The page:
Learning About Your Cancer Risk
Some people have a higher risk for developing cancer because of lifestyle and environmental factors, as well as family history and genetics. If you have had cancer or have a family history of cancer, you may want to better understand your risk for developing future cancer. Our genetic counselors are healthcare professionals who specialize in medical genetics. They can help you understand your risk and recommend steps to help prevent cancer and detect it earlier.
Who Should See a Genetic Counselor
Your doctor may refer you to a counselor if you or your family has a history of cancer. Or you may decide on your own that you want to understand your cancer risk. You should especially consider genetic counseling if any of these are true for you:
- You or a close family member had cancer before age 50
- A close family member has two or more different cancers
- Two or more close family members have the same type of cancer
- Several generations of your family have the same or related types of cancer
- You have Ashkenazi Jewish ancestry (Eastern/Central European), and either you or your family member has a history of breast or ovarian cancer
- You or your family has a history of rare cancers, such as sarcoma or male breast cancer
- You have a concern about developing cancer because of family history
- You or your family has a history of breast and ovarian cancer, even if these cancers haven’t occurred in the same person. This could be due to a genetic condition called Hereditary Breast and Ovarian Cancer syndrome (HBOC).
- You or your family has a history of colorectal cancer and/or uterine cancer, which could be due to a genetic condition called Lynch syndrome.
What to Expect During Your Appointment
Before your visit, you’ll be asked to complete a Genetic Risk Assessment Questionnaire. You may need to gather information from your family members to complete this.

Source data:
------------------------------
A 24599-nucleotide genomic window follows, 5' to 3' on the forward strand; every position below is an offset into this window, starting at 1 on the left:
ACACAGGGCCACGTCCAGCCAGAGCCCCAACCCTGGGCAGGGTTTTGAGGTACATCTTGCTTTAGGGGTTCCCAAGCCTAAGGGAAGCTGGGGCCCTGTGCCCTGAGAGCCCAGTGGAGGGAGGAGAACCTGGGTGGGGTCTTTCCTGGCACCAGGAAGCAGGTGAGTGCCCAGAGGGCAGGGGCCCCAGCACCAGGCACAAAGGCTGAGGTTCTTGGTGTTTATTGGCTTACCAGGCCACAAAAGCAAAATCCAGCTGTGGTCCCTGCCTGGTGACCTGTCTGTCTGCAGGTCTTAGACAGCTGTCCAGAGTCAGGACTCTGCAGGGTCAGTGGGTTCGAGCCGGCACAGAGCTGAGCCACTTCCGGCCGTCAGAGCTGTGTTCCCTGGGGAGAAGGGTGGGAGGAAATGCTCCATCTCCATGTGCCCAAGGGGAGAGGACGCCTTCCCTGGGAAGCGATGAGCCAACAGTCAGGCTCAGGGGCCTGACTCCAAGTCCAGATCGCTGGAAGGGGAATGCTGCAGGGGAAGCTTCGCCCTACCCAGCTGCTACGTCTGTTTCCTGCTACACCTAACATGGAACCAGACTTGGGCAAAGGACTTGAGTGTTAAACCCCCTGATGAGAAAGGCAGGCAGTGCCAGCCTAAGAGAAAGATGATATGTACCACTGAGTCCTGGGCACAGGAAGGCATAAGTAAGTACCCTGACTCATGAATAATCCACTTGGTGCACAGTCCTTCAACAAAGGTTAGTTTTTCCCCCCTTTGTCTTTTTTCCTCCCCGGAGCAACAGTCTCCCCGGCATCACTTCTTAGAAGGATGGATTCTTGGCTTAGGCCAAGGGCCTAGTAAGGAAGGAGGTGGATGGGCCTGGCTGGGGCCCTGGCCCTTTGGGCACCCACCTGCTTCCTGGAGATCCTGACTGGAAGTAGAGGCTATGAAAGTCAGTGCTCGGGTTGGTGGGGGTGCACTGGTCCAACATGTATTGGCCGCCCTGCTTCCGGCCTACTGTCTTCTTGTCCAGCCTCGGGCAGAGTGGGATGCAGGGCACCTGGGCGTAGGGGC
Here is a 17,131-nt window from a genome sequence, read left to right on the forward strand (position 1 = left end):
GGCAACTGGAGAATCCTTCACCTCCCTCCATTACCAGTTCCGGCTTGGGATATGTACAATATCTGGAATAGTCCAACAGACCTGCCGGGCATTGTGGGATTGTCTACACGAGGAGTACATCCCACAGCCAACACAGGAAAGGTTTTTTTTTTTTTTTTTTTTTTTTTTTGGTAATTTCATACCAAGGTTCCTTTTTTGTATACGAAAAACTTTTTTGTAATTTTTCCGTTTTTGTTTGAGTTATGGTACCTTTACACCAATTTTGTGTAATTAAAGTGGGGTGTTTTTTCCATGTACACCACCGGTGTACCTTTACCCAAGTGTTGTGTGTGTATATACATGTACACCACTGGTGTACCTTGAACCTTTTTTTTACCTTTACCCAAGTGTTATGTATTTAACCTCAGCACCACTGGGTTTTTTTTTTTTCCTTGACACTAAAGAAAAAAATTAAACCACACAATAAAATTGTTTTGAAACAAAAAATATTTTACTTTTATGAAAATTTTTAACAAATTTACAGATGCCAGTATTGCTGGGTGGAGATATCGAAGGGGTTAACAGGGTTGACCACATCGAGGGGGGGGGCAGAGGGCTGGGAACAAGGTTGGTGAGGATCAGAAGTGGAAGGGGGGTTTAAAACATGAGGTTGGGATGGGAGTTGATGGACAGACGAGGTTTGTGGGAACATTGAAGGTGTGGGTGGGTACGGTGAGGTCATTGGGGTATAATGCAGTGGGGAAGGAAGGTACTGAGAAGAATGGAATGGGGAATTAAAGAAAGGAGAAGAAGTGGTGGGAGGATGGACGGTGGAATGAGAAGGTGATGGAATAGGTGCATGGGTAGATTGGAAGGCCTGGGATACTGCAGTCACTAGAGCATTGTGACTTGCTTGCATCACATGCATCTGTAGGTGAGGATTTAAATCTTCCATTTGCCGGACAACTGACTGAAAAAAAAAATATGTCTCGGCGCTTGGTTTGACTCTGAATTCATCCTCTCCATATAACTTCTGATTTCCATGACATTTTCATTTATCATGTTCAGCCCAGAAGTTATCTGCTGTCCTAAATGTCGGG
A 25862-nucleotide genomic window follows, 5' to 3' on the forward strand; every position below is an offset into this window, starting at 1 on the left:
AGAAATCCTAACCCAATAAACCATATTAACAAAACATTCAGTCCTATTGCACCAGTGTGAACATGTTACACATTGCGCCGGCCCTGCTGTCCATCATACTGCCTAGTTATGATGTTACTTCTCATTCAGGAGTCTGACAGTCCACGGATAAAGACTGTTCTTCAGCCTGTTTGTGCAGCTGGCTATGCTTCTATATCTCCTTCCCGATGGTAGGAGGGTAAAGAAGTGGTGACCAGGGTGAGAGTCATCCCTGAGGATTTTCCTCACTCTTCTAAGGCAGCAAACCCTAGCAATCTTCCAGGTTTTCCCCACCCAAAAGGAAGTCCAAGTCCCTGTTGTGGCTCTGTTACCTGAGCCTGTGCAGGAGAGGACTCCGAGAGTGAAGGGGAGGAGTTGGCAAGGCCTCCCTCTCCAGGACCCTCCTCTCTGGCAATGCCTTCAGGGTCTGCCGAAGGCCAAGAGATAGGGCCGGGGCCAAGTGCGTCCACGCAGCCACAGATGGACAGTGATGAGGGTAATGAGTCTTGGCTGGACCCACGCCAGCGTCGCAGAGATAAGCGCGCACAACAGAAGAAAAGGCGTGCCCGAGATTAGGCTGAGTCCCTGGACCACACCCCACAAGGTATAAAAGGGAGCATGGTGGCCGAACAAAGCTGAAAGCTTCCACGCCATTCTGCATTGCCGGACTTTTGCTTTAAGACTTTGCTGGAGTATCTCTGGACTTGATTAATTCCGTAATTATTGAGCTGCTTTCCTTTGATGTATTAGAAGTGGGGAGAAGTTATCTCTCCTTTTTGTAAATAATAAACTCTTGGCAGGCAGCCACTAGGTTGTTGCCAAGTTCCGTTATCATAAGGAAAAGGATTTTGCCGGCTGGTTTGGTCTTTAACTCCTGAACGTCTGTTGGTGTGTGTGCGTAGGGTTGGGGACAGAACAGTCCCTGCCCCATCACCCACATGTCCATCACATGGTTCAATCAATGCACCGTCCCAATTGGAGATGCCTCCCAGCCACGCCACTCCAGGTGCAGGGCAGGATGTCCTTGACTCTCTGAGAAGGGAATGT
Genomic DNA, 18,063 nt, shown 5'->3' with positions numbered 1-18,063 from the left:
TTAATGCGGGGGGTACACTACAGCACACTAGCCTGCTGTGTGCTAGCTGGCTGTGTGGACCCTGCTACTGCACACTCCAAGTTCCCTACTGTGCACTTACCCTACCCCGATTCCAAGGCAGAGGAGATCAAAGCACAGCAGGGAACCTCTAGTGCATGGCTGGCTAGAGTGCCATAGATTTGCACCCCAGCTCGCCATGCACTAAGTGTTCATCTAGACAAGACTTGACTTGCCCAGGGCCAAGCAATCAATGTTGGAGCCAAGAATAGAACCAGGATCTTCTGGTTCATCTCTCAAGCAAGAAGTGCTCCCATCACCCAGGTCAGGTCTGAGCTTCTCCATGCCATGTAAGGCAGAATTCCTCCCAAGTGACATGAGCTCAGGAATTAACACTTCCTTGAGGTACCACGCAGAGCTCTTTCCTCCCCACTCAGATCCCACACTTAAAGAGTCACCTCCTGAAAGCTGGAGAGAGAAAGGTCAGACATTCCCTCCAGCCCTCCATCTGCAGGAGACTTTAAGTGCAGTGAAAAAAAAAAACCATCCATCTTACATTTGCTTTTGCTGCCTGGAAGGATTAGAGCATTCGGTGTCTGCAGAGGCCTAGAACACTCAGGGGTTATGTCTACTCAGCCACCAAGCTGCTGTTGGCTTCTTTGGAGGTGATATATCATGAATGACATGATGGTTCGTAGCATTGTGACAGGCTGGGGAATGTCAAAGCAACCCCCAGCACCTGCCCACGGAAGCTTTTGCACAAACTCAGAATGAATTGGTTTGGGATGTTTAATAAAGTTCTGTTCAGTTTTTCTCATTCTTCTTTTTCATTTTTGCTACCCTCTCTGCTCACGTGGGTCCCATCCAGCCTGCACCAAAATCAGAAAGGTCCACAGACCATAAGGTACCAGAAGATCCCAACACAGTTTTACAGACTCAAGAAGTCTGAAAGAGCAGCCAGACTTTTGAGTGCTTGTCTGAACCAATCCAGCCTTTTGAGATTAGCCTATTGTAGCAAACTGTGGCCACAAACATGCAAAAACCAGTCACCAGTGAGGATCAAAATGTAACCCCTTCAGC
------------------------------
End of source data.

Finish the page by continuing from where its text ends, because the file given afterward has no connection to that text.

At your appointment, the genetic counselor will talk with you about your personal health history. The counselor will also review your family history using the information you’ve gathered. With a complete picture of your personal and family health history, the counselor can help you understand what risks you might have for certain types of cancers.
In some cases, genetic testing may be helpful to determine whether you have certain genetic traits that can indicate a higher level of risk. The counselor will make this recommendation and also talk with you about how testing may influence your healthcare plans and what it might mean for your family. Together, you and the counselor can determine if genetic testing is a good option for you.
If you choose to have genetic testing, the tests can be completed the same day or in a future appointment. Once the test results are ready, the counselor will talk with you to explain the results.
Understanding What a Cancer Risk Means
Your personal and family history and genetic testing cannot predict whether you’ll get cancer, what kind it will be, or when you’ll get it. These only indicate how high your risk is of developing certain cancers. While following general guidelines for healthy habits and regular cancer screenings can help prevent and detect cancer for most people, your counselor may suggest additional practices and guidelines specific to your risk. For example, if you have a genetic risk for developing colon cancer, it may be important for you to get colonoscopies more frequently than general guidelines suggest.
If you consider genetic testing, you should know that the Genetic Information and Nondiscrimination Act (GINA) makes it illegal for insurance companies to charge you more or deny you health insurance based on your results.
Setting Up an Appointment
Whether your doctor makes an appointment
for you by referral or you choose to set up the appointment on your own, your
visit can be scheduled by calling central scheduling at (920)738-6521.
you have questions regarding Genetic Counseling, please call ThedaCare Regional
Cancer Center at (920)364-3600 or (844)510-3600.
Patient Appointment Template